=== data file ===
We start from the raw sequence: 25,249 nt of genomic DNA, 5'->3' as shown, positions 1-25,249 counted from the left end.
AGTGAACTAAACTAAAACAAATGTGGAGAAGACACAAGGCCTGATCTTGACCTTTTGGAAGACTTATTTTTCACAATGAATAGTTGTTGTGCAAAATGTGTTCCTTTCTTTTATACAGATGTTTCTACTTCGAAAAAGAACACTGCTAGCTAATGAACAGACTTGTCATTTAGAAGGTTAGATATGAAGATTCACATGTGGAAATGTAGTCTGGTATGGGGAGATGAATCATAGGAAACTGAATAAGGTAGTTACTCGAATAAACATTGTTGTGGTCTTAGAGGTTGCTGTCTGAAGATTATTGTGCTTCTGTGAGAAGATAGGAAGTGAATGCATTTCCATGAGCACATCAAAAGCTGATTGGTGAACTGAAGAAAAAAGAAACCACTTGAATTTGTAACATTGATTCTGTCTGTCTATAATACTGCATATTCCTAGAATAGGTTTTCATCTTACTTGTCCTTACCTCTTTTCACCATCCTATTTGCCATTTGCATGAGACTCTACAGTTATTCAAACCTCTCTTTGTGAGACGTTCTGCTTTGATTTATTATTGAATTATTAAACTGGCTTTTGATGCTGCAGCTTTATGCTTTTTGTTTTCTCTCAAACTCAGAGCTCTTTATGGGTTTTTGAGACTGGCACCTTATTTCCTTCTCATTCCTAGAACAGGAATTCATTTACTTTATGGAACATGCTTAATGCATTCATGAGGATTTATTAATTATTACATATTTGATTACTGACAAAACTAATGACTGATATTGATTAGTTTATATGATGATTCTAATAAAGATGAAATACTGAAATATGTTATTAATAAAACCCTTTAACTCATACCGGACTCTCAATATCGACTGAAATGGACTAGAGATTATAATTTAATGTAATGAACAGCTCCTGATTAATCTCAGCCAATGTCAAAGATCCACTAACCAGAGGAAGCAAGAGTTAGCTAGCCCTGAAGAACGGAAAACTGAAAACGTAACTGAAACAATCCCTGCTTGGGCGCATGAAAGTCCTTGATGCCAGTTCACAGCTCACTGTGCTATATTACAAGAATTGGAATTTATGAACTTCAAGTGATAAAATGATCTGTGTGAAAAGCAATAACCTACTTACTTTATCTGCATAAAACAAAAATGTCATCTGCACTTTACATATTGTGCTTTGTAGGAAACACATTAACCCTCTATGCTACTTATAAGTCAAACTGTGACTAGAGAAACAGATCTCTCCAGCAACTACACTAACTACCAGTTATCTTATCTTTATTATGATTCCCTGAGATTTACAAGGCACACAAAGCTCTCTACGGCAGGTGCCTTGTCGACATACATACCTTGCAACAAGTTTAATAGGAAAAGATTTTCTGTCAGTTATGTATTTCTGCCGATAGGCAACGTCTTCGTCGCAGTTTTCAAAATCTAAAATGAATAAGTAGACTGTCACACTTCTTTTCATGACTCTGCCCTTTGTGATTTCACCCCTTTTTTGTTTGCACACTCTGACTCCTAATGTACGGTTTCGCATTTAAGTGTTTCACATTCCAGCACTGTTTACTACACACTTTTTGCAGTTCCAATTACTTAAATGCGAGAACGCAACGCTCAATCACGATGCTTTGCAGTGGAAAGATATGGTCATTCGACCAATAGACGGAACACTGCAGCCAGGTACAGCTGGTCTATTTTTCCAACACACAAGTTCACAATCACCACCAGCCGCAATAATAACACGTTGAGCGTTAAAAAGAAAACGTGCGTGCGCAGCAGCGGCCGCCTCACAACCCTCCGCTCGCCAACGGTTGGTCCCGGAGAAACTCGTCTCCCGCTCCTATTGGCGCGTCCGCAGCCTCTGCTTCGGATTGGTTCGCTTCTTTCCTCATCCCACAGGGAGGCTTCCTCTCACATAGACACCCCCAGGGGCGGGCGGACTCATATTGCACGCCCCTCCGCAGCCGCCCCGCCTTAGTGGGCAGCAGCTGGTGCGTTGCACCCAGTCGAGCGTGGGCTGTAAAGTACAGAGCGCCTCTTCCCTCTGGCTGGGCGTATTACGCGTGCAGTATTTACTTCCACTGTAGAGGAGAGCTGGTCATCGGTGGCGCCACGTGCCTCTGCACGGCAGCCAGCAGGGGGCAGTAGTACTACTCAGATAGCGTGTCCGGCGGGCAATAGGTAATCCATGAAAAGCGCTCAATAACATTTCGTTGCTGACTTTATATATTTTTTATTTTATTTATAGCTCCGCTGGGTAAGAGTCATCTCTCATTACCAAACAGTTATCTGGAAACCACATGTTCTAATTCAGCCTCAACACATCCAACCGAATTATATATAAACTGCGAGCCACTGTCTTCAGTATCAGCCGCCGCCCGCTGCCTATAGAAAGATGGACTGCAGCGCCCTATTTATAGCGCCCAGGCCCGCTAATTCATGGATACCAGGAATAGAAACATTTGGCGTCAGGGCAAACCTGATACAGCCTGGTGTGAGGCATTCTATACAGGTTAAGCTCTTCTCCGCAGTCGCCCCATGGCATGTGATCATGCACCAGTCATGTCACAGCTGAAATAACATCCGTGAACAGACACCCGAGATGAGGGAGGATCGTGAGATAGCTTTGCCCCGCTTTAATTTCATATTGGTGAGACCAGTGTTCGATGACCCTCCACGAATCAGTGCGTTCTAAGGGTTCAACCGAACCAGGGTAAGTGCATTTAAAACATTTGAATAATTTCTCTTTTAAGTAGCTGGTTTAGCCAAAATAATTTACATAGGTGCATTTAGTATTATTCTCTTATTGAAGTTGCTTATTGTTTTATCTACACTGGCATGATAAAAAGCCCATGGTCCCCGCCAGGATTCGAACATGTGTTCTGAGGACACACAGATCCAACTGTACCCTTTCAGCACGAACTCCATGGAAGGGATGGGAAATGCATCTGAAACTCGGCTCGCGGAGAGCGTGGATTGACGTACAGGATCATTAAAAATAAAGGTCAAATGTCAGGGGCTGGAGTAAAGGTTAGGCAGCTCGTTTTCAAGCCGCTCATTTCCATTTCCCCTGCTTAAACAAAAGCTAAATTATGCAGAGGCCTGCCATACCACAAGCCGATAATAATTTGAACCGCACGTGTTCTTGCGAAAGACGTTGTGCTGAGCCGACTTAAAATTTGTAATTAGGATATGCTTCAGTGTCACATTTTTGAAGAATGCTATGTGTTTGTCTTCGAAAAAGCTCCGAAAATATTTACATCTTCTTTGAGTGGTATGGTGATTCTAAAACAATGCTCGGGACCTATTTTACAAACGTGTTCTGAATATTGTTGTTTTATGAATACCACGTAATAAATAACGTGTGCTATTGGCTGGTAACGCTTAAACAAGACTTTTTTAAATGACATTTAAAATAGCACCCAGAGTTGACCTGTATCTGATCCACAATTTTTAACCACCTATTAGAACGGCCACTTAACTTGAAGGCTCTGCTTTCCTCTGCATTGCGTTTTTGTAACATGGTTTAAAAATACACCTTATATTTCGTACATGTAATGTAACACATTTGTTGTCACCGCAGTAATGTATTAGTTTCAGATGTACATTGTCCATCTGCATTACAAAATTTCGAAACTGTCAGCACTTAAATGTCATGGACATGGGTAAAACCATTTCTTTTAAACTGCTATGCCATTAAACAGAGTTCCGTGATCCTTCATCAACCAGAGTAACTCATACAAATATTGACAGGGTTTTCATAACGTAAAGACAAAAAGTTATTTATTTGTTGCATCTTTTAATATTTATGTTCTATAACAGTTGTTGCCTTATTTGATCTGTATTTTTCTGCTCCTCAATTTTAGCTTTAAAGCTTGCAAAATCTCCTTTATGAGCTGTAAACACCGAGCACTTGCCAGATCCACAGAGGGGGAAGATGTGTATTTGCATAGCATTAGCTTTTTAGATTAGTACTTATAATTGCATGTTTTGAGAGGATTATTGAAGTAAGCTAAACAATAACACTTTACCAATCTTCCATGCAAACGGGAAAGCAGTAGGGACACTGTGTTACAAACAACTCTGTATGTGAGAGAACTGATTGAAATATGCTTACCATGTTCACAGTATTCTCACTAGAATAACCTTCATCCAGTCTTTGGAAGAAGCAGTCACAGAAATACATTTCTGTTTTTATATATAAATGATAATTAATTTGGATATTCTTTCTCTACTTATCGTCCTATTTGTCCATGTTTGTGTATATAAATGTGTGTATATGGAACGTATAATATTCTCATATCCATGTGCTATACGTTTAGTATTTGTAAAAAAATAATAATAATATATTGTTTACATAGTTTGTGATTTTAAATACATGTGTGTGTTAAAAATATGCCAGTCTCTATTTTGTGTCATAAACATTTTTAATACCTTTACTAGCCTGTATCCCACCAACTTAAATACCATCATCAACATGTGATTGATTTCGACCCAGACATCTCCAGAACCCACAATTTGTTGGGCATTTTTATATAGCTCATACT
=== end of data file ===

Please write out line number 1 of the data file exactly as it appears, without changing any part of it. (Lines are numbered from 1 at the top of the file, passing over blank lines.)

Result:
We start from the raw sequence: 25,249 nt of genomic DNA, 5'->3' as shown, positions 1-25,249 counted from the left end.